I am well aware of how fortunate I am to raise my children in one of the most majestic mountain towns in the United States, and yet, despite the privilege of living here, we also make sacrifices. When we moved to Aspen from New Jersey, my kids immediately took advantage of the outdoor lifestyle and world-class skiing in our backyard. I get much pleasure from proudly watching my daughter gracefully race down a ski run at top speed, and I’m blown away by my son when he hops through moguls like a bunny rabbit and flips off a cliff, spinning his skis in the air like an acrobat.
Along with skiing, my children also love to play lacrosse. Thankfully, Aspen has a well-organized and incredible club team and high school program that both my kids participate in. The downside of playing lacrosse in Aspen is that we travel long distances for games. Since our winters last longer than those in the Denver area, our lacrosse season is much shorter, and we also don’t have an indoor facility, so our teams are typically not as strong as others in Colorado.
Last season, my son, Judd, asked me if he could try out for an elite lacrosse team in Denver, where the level of play is much more competitive. Reluctantly, I agreed. The tryouts were held over two weekends at the end of the summer. Watching the tryouts, I was impressed with the high level of competition and skill these thirteen- and fourteen-year-olds demonstrated on the field. Judd, who has had exponentially less play time than most of those kids, went out there with an insatiable hunger and determination. Miraculously, he made the team.
As thrilled as I was for him, I was also dreading the commitment. Practices were twice a week for an hour and a half—in Denver, which meant for the next three months, on those days I would have to pick up Judd from school at around 1:30 p.m. and drive three and a half hours each way! That’s a total of seven hours of driving round-trip, fourteen hours a week, through the mountains, navigating dark, windy roads getting back to Aspen.
For inspiration and validation that I wasn’t insane, I spoke to another Aspen family whose son made the team a few years ago and did the same crazy drive. They said exactly what I was thinking: My son has a passion, and the flexibility in my schedule gives me the opportunity to fuel that passion. Time is slipping by fast, and before I know it, Judd will be heading off to college. I can use this opportunity to embrace the memories we make during the car ride and the joy I get from watching him on the field. Back in Aspen, Judd would rather hang with his friends than with me. But on those drives, it’s just us––chatting and listening to music or podcasts, and I get the added comfort of knowing he is safe with me, not making bad decisions with his peers. After every practice, we discuss how he did, how he can improve, and how to stay focused and enthusiastic. On the good days, we fist-pump, and on the bad days, I give pep talks. Another bonus is that we both made new friends who we’ve had the pleasure of traveling with for weekend-long tournaments in California and Nevada.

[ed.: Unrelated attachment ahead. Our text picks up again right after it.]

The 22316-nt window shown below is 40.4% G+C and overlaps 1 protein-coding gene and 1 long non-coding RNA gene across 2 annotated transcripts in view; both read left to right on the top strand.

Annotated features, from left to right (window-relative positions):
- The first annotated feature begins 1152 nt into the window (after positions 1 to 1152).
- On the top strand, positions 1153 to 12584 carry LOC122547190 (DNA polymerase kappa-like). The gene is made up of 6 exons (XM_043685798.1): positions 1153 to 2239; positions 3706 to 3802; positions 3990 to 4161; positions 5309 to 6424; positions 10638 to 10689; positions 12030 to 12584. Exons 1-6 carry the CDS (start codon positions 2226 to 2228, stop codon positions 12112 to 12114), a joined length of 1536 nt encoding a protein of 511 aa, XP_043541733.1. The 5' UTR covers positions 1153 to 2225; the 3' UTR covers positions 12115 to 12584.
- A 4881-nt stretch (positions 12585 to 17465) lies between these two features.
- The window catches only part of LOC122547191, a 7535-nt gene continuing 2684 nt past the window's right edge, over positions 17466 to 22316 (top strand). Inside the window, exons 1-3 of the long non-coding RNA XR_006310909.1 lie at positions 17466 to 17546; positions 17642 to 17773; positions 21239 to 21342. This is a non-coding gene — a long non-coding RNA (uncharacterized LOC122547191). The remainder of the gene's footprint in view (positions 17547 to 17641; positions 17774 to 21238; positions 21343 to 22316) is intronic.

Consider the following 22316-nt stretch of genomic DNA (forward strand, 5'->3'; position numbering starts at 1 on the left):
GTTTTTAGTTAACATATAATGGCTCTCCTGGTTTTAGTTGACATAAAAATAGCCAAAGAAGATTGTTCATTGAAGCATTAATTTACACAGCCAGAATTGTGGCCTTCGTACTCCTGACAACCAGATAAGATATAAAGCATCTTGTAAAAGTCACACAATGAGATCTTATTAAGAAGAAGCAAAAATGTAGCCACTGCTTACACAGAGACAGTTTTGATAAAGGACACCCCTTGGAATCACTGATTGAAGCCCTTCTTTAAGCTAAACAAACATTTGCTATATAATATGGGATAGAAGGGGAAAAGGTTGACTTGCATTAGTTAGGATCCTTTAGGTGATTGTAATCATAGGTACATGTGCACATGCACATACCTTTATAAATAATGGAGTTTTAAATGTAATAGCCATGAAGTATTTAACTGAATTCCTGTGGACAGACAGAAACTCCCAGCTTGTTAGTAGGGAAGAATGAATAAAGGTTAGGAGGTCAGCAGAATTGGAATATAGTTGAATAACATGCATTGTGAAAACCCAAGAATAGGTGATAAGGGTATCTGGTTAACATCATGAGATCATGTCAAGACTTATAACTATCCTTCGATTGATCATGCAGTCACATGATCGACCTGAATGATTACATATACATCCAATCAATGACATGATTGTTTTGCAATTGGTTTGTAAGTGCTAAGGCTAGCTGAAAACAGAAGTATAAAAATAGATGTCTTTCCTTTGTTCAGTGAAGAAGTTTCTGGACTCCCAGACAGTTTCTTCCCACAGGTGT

Embarking together on this lacrosse journey is teaching us both a kind of spiritual wisdom. Judd, of course, is learning to release and rise above negative thinking when he makes mistakes, disappoints his coach, or isn’t playing to his potential. Working at such an extraordinary level of play with other teammates is also humbling, and at the same time, pushes him to be the best he can be on the field. Many of us go through life comparing ourselves to others. Wherever we land, we will always encounter someone who is faster, smarter, stronger, taller, or more athletic. Judd is learning to access his inner strength, which lies within each of us, and use that silent power to grow as a player and as a human.